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Dr. Daniel Ellsberg speaks to the media after receiving the Ron Ridenhour Courage Award on October 15, 2003, at the National Press Club in Washington. Ellsberg was honored in part for leaking the Pentagon Papers in 1971. (UPI/Roger L. Wollenberg)
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Daniel Ellsberg, PhD, (born April 7, 1931) is a former United States military analyst who, while employed by the RAND Corporation, precipitated a national political controversy in 1971 when he released the Pentagon Papers, a top-secret Pentagon study of U.S. government decision-making in relation to the Vietnam War, to The New York Times and other newspapers. He was awarded the Right Livelihood Award in 2006.

Ellsberg was born in Chicago, Illinois, in 1931 to ethnic Jewish parents who had converted to Christian Science, and raised in a devout Christian atmosphere. He grew up in Detroit, Michigan, and attended Cranbrook Kingswood School. His mother had wanted her son to be a concert pianist but he stopped playing in July 1946 when she was killed in a car crash, together with his sister, after his father fell asleep at the wheel of the car in which the family was traveling and crashed into a culvert wall.

Ellsberg attended Harvard University on a scholarship, graduating with B.S. in economics in 1952 (summa cum laude). He then studied at Cambridge University on a Woodrow Wilson Fellowship and one year later he returned to Harvard for graduate school. In 1954, he left Harvard for the U.S. Marine Corps. He graduated first in a class of almost 1,100 lieutenants at the Marine Corps Basic School in Quantico, Virginia. He served as a platoon leader and company commander in the Marine 2nd Infantry Division, and after satisfying his two year Reserve Officer commitment was discharged from the Corps as a first lieutenant in 1957. He resumed graduate studies at Harvard, but after two years he interrupted his academic studies again, to work at RAND, where he concentrated on nuclear strategy. He earned a PhD in Economics from Harvard in 1962. His dissertation introduced a paradox in decision theory now known as the Ellsberg paradox.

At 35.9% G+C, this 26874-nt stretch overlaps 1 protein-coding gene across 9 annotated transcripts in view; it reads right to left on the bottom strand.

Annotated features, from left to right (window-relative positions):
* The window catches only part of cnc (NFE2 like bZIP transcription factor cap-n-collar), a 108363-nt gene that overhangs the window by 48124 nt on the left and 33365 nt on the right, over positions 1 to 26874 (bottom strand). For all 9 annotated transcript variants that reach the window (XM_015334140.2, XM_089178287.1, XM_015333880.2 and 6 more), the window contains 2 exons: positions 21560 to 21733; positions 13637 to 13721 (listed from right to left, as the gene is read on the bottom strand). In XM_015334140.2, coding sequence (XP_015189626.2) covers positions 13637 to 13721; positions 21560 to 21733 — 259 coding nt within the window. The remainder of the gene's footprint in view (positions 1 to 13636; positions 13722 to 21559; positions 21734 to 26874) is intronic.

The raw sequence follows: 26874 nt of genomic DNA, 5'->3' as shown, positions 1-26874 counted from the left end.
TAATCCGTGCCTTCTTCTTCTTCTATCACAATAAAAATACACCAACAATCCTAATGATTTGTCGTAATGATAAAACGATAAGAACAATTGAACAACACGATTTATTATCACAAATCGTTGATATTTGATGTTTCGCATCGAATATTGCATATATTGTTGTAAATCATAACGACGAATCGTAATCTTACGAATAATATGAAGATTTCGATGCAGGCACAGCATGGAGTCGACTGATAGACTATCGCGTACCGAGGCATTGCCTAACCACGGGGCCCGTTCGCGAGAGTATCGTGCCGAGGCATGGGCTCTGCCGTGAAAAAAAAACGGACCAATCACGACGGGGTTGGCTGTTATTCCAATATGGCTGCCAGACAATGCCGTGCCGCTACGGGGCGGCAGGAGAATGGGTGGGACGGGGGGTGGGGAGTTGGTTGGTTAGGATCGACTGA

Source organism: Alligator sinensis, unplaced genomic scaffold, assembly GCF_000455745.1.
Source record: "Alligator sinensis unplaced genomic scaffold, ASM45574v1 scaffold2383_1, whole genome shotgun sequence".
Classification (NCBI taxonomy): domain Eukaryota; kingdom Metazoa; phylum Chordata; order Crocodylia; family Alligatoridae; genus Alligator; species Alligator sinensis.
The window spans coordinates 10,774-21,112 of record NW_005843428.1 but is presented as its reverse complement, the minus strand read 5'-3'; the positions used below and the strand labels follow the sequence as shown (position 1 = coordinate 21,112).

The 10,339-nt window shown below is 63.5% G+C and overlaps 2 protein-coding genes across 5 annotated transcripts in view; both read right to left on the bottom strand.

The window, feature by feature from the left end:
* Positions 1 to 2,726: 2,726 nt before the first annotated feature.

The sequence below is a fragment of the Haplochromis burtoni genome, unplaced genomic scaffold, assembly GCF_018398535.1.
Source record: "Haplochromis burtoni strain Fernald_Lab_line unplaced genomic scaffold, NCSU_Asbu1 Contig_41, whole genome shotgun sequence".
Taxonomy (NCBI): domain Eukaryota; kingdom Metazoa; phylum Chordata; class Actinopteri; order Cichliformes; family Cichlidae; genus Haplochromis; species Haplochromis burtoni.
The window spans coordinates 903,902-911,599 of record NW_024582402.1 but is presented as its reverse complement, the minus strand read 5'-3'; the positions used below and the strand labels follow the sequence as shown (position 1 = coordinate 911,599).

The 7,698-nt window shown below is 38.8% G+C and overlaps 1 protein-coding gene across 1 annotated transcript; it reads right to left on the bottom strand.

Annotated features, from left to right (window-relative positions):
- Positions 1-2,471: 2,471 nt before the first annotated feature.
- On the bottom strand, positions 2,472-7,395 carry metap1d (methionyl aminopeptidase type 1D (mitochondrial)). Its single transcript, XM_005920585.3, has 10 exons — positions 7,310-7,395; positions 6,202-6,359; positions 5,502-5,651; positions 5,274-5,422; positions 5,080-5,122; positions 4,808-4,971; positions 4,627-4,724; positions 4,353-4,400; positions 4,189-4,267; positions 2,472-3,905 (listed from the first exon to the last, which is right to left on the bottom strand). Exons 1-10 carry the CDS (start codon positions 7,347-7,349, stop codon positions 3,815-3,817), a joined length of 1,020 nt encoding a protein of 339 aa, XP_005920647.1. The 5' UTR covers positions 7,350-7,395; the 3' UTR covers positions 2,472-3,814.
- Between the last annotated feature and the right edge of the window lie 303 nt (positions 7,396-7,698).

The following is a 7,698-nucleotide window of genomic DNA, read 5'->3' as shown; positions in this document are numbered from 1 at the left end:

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It uses material from the Wikipedia article "Daniel Ellsberg."